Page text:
For CEOs trying to get their heads around digitization, it may be tempting to obsess over their understanding of the latest software program or communications gadget. But leaders who place too much emphasis on technology when mapping out a digital business transformation strategy could be falling into a trap.
When it comes to the ongoing cybersecurity talent shortage, too many companies are getting a key part of the equation wrong.
Continuing advances in data analytics and communications technology are giving companies today an unprecedented ability to offer customers products tailored to their needs. But whether people want a company's senior staff knowing what they just had for breakfast is a different matter altogether.
While manufacturers' strategies largely concentrate on things like R&D, automation, and production efficiencies, it is becoming increasingly important to engage customers with robust digital experiences.
When it comes to two of their oldest tech brands—OnStar and Watson—both General Motors CEO Mary Barra and IBM CEO Virginia Rometty face the challenge of optimizing platforms that haven’t been delivering the results they could.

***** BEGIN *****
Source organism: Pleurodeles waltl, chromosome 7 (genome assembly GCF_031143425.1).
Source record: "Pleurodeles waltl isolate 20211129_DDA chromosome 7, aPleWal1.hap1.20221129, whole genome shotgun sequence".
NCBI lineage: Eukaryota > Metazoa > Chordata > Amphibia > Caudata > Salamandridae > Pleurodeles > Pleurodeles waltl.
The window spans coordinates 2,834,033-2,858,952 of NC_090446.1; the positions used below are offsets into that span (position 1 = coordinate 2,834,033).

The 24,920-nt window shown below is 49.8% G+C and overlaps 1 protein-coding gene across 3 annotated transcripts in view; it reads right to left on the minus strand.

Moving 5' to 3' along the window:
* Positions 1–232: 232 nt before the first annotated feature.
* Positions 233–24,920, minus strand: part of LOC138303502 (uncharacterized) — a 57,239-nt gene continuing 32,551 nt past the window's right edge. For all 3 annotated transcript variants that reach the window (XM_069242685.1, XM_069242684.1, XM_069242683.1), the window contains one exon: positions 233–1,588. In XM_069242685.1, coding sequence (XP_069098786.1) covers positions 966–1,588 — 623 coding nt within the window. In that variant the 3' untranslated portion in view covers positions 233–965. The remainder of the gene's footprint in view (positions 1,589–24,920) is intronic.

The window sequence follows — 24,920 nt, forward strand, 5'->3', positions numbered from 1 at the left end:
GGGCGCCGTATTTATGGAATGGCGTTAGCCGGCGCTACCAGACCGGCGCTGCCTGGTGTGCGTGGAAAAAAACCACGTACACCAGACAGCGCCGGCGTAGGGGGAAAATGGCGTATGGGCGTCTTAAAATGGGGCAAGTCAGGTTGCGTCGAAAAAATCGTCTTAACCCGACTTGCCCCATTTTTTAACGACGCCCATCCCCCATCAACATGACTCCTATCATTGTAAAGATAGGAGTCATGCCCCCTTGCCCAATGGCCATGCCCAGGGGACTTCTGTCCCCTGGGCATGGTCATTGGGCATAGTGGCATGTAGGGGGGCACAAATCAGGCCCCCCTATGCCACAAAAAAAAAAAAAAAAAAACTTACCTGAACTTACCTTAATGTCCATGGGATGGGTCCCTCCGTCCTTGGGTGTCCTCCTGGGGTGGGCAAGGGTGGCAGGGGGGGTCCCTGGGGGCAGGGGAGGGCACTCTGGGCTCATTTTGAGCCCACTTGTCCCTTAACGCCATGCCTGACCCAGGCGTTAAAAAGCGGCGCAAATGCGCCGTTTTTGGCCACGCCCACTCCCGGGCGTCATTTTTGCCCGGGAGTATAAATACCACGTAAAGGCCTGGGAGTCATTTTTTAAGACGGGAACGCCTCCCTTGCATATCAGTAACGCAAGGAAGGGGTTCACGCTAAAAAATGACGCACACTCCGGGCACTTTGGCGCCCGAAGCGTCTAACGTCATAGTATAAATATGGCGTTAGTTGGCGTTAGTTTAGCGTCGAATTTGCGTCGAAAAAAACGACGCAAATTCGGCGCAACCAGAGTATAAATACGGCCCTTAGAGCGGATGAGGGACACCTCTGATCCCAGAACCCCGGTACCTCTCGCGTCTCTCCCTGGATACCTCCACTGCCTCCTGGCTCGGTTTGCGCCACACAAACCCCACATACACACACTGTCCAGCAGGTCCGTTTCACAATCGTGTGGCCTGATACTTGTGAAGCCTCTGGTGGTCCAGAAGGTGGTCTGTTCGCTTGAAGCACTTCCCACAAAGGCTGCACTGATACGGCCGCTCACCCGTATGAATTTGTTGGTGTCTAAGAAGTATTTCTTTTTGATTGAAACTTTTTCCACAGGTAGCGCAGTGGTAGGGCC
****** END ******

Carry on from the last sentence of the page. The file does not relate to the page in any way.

Despite Silicon Valley’s aggressive attempts to take over, it’s way too early to give up on traditional global centers of the automotive industry for hosting the future era of the self-driven car.
How are today’s mid-market leaders using technology to transform, grow and compete on a global scale?
Companies around the globe will spend almost two-thirds of their R&D budget on software and service offerings by 2020 as they adapt to digitization, according to a new survey.
Apple CEO Tim Cook has shrugged off widespread accusations that the company's lucrative smartphone business may have peaked, while revealing plans to set up a new "deep engineering" facility in Japan.
If you can't beat them, buy them. It's a notion many CEOs may want to take on board when considering how to tackle the problem of technological disruption. But is that the only way?